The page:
FORMER Queanbeyan Tigers footballer Alex Overs has been suspended for 15-months after testing positive for a banned substance following the 2012 Eastern Conference grand final.
While Overs accepted a voluntary provisional suspension from the AFL’s Anti-Doping Tribunal in December 2012, that suspension was not acknowledged by the Australian Sports Anti-Doping Authority until last Friday.
Overs tested positive for the pain killer Oxycodone which is categorised as a narcotic by the World Anti-Doping Authority and is prohibited in-competition.
The backdated nature of the suspension means Overs will be ineligible to return to the field under March 20, 2014.
The Queanbeyan Age
attempted to contact Overs during the week but calls to the 21-year-old went unreturned.
When contacted by The Age, the Queanbeyan Tigers were also unwilling to comment on the matter, instead directing questions to the AFL.
Tigers coach Kade Klemke however, confirmed the AFL and club regularly educate players in regards to the NEAFL’s anti-doping guidelines.
“We have a person come in from the AFL every year and talk about [drug policy] so it’s something we’re aware of,” Klemke said. “We do have those talks pretty regularly.”
The Canberra Times
has reported that Overs is understood to have taken the painkiller for a knee injury he was carrying into Queanbeyan’s grand final against the Sydney Swans Reserves.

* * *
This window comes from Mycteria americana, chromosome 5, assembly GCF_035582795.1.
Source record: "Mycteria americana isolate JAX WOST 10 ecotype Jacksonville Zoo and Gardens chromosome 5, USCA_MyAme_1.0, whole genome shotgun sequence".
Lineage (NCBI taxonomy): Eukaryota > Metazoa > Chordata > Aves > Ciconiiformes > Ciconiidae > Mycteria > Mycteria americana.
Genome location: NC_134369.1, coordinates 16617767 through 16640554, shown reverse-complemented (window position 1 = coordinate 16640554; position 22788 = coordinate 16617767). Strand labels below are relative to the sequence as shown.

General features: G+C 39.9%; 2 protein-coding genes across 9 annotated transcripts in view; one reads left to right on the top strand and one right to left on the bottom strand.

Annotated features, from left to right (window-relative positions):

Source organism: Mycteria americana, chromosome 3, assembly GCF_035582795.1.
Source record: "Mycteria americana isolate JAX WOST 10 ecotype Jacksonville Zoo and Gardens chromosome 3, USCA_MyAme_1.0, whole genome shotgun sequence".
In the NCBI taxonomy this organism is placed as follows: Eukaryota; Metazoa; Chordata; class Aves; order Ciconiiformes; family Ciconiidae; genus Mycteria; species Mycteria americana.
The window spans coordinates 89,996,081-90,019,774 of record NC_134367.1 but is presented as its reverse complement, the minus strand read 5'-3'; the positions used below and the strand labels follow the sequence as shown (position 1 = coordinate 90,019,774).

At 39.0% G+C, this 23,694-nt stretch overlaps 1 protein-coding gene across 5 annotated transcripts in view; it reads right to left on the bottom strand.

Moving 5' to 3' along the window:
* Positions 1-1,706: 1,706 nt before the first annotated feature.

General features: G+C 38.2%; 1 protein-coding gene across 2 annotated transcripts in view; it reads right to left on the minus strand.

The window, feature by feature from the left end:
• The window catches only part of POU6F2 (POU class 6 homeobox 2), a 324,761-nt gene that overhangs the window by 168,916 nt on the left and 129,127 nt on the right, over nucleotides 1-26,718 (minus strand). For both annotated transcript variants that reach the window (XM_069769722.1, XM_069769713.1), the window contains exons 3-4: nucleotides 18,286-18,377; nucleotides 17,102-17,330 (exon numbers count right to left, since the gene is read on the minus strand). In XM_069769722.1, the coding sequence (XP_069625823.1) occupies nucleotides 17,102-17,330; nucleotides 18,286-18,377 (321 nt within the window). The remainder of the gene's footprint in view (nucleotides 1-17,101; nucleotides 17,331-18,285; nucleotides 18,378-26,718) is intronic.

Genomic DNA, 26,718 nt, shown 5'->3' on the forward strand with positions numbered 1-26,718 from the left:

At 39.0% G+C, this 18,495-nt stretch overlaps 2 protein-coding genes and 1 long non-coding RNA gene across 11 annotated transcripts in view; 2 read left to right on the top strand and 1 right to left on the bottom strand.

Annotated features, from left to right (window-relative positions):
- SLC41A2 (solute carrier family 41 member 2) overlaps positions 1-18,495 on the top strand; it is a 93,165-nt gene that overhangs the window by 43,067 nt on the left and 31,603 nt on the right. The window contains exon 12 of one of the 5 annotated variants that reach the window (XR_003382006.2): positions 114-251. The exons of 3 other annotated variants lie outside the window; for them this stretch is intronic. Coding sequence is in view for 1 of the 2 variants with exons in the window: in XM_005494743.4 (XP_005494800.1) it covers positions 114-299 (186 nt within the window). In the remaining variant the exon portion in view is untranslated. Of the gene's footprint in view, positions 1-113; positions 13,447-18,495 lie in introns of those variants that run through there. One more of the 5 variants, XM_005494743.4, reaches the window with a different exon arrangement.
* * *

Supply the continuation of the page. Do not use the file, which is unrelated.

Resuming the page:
He is believed to have been unaware the painkiller contained a substance which was banned by the Australian Sports Anti-Doping Authority.
Overs was a major contributor to the Tigers’ 2012 campaign, playing 18 games. He did not play for Queanbeyan in 2013 and has since signed with the Shepparton Swans.
AFL National Second Tier Manager, Simon Laughton, said the AFL Anti-Doping Tribunal’s decision served as a stark reminder to players of the need to follow the proper process when considering the use of medication or any substance.
“This ruling should act as a warning to players at all levels that the use of substances, even pain killers, requires careful consideration and adherence to the process set down by ASADA,” Mr Laughton said.
“It also reinforces the need to be thorough regardless of whether the substance is a supplement, a form of medication or any other substance.
“All players are responsible for the substances that enter their body and they are also responsible for any method they undertake which is why they should always seek advice that is specific to their own circumstances in advance from their club doctor.”